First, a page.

This is the story of Pam and John; she in her early 50’s and John is 62. Pam is a college professor. John taught at a local community college until diagnosed with Parkinson’s in March 2008, then Lewy Body Dementia in April.


Friday, August 1, 2008


I've got two appointments to look at the house scheduled for the week after next, one with a builder who is an aging in place specialist and one with the good-old-boy designer. That should give me a lot more information. The work can't start before May 2009, but I want enough information this summer to know whether we are going to go forward or not.

I've got a phone conference scheduled next week with my stockbroker, and pulling together information for him made me feel that the financial stuff is in pretty good shape. All the disability applications are in, and one of the three is approved. John's monthly checks are beginning to come--disability retirement has started, social security retirement starts later this month, and the annuity (and disability insurance if approved) start in September. The home equity line of credit is in place. Here is (most of) the summary I wrote for the stockbroker:

  • John gets employee health insurance as a retiree until Medicare kicks in, and then the retiree Medicare supplement policy is supposedly pretty good. But he does not have long term care insurance (one of the first things I did after he was diagnosed was get long term care insurance for me).
  • Life expectancy with a diagnosis of Lewy Body dementia is 2 to 20 years. I’m guessing 3-5 years of pretty much being able to take care of himself, then needing increasing help. I really don’t have a guess of how long he will be able to stay at home with part time care—it depends a lot on whether the psychosis that is common with the disease hits him badly. It could be six months or four or more years of needing around the clock care. The company from which we got an impaired risk annuity with his retirement savings bet he wouldn’t live more than 11 years (they are paying 9%).
  • We don’t have strong views on home care vs. a facility where I could easily visit him, but I suspect we will probably go with home care as long as possible because the nearby facilities don’t have separate dementia units.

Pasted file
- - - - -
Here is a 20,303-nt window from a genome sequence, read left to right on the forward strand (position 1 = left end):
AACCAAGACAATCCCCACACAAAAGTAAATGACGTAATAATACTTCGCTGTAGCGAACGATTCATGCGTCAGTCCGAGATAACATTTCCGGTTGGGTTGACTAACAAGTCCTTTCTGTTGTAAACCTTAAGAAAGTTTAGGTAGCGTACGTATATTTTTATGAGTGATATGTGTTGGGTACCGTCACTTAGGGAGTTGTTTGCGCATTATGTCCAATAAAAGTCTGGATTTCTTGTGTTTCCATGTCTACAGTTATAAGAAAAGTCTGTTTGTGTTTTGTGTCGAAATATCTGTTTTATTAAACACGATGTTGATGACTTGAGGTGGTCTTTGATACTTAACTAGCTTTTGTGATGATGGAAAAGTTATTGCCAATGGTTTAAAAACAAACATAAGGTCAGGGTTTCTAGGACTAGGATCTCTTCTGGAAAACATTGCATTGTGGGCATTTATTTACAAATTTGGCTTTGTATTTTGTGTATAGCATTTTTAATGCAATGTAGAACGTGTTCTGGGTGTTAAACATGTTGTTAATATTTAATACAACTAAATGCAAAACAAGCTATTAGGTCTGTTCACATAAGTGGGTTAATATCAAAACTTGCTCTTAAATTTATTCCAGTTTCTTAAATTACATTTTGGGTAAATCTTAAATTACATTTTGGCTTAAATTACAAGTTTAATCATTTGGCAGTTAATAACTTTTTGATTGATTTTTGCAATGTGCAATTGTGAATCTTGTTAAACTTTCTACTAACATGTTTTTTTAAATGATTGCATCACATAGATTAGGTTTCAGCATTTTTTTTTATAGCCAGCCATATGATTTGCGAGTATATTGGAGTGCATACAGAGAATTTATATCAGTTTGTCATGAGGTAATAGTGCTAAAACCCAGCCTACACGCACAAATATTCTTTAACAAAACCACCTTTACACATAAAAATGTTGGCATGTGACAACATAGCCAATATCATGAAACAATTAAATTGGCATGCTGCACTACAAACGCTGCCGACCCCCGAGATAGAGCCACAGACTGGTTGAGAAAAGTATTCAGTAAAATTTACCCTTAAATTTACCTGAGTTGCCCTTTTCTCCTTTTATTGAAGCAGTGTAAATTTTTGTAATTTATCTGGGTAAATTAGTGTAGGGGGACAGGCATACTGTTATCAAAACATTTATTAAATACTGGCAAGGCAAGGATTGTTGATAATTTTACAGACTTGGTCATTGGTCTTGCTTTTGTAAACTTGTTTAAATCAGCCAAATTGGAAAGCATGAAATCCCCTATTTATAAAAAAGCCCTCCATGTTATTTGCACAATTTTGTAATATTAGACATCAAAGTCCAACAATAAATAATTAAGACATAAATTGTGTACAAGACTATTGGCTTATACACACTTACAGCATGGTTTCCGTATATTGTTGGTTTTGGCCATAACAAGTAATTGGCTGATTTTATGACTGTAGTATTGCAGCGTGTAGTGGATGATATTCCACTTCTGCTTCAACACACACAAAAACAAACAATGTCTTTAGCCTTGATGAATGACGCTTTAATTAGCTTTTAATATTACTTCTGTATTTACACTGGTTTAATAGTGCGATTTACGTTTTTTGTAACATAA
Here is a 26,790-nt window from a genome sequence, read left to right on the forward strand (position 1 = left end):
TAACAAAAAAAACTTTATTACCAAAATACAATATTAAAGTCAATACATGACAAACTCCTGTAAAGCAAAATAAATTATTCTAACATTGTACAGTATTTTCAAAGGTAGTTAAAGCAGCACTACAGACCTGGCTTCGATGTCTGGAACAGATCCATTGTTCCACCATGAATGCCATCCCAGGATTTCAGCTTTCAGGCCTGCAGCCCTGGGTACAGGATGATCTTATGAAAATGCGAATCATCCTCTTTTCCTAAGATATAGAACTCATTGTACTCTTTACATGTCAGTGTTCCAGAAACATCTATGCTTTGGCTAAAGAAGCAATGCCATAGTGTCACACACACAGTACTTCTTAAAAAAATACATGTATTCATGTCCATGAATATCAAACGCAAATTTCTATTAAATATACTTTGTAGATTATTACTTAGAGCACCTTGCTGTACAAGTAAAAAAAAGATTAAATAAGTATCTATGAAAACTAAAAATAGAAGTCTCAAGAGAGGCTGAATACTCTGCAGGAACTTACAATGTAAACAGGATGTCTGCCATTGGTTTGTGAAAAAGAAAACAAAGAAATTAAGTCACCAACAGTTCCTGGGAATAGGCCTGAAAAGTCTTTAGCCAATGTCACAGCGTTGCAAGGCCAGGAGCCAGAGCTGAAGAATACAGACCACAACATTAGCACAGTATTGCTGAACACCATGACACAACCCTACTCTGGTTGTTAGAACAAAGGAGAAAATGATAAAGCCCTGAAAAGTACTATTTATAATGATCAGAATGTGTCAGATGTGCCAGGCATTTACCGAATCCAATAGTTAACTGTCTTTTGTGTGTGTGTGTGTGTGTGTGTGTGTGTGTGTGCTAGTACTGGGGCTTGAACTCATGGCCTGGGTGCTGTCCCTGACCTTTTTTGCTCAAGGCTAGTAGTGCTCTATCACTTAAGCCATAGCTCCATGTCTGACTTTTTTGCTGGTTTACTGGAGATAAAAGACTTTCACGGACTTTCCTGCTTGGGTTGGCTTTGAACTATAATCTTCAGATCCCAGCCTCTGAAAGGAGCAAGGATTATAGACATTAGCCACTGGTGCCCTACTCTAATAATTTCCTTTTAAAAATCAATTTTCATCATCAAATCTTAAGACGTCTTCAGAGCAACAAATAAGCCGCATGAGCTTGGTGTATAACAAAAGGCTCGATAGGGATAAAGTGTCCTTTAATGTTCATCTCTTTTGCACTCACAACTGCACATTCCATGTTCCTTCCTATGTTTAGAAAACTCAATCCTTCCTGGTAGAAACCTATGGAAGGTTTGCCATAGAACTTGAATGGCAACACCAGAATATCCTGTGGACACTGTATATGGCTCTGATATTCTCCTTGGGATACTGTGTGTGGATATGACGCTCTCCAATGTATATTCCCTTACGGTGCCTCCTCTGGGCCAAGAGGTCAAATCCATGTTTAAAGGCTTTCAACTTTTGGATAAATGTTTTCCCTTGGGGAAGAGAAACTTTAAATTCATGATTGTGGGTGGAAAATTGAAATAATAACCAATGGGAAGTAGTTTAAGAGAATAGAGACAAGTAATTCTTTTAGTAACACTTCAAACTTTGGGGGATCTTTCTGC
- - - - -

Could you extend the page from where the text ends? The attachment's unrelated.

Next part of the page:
• The lawyer who did our prenuptial agreement (and wills and power of attorneys) says the prenuptial agreement may well be enough to shield my assets if we have to reduce ourselves to poverty so Medicaid will pay for a nursing home.
  • Now that John’s monthly checks are beginning to come in I think we will be ok, though I haven’t figured out the tax situation very well and we do want to do some travel while we can. The problem will come when the cost of John’s care goes up.
  • My retirement looks quite comfortable and I feel the kids are well taken care of. I do not want to retire early (though I am eligible for full retirement at 58).
  • John is able to go out to dinner with friends and nobody notices anything but the Parkinson’s slowness. He does get confused and has trouble with complicated decisions so he is leaving the financial matters entirely to me. Sometimes just the number of things I now have to manage is overwhelming.
  • I’m scared, but I’ve said I want to spend this summer trying to get things in order for the future, and then hopefully be able to live more day by day.
Tomorrow we get to go away for vacation in Hendersonville NC. Except I'm teaching an online course that ends on Wednesday and I'm way behind on grading. And our son's wisdom teeth surgery got moved up to next Friday. But I'm still looking forward to the vacation--a cabin at a retreat center, meals in a central dining room--I don't have to cook or plan.

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